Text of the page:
“Major differences between a rural roundabout and urban roundabout ,” he said, “are rural roundabouts lack the pedestrian improvements you would typically find in an urban setting; the truck apron is wider to allow larger trucks to negotiate the roundabout; and the approach legs are typically longer to allow sufficient distance for higher speed vehicles to safely decelerate as they approach the roundabout.” 

The roundabout will be just south of the intersection it will replace.

I asked if there are any other roundabouts planned on the county’s roads and Dick said, “Kitsap County has one other roundabout under consideration.  This one is located at the Newberry Hill/Silverdale Way/Chico Way intersection with construction planned for the summer of 2012.” 

Since he replied, County Commissioner Josh Brown made a pitch for a roundabout at Holly Road and Seabeck Highway in Central Kitsap, so that may be added to the list in the future.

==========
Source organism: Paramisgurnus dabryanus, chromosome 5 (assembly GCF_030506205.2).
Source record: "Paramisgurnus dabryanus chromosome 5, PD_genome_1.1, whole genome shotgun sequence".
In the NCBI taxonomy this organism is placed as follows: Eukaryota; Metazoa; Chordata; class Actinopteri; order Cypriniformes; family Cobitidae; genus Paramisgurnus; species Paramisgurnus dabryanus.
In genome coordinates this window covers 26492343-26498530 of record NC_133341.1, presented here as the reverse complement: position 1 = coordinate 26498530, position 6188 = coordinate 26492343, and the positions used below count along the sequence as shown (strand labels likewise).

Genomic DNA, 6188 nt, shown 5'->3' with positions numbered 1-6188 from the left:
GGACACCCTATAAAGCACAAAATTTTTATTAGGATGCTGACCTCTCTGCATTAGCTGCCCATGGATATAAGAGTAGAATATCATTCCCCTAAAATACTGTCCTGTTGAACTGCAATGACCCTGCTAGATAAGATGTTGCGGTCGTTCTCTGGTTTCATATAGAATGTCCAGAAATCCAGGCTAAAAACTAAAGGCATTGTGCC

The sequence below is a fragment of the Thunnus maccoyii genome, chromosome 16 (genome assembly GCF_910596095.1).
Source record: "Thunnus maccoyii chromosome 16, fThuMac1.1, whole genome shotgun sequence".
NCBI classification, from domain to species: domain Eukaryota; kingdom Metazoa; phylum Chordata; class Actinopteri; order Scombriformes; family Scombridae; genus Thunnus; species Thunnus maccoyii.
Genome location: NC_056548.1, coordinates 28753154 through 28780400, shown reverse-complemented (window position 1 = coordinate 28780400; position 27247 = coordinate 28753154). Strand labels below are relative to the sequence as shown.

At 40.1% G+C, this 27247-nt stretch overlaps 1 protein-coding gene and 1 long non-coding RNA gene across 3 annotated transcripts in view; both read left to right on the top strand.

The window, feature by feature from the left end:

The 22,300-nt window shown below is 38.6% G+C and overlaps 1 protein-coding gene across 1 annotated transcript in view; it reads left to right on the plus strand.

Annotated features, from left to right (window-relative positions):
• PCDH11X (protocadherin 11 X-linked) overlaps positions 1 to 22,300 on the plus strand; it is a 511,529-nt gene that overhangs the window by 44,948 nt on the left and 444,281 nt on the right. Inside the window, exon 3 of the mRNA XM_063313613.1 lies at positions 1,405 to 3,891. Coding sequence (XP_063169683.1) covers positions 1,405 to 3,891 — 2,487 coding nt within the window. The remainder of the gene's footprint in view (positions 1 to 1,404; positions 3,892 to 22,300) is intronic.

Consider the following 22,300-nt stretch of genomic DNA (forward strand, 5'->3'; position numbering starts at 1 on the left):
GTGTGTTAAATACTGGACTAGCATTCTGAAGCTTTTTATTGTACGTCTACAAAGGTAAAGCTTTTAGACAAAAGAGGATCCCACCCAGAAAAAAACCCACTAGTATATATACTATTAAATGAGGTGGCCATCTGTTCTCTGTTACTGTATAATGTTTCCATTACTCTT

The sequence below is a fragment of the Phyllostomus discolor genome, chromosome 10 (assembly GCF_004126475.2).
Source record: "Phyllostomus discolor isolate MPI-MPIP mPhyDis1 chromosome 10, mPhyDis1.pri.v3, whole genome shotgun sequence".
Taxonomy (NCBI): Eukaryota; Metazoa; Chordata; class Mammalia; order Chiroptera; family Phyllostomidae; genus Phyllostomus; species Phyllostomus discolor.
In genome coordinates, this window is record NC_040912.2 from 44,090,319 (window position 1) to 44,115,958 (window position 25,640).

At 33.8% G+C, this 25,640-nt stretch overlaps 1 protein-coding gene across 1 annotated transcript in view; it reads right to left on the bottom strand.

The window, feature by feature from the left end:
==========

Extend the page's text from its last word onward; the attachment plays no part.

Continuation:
Reader cries ‘Waste!’ in Lake Flora project

 

The in basket: Debra Buchholz of Port Orchard says, “I recently went on the county Web site to see what the road project is on Lake Flora Road. I see that they are planning on widening the lanes and shoulder…  

“I can see that this was probably planned when the (NASCAR) race track was in the laying,” she said. “I travel Lake Flora daily and am not sure why the county is wasting their money there. It is not used nearly enough to warrant spending money the county can surely use elsewhere.  

“In reading this project info, I found an even more concerning project for Lake Flora for 2010-11,” she continued. “They are putting a roundabout at the intersection of JM Dickenson and Lake Flora (roads). Why is a roundabout needed there?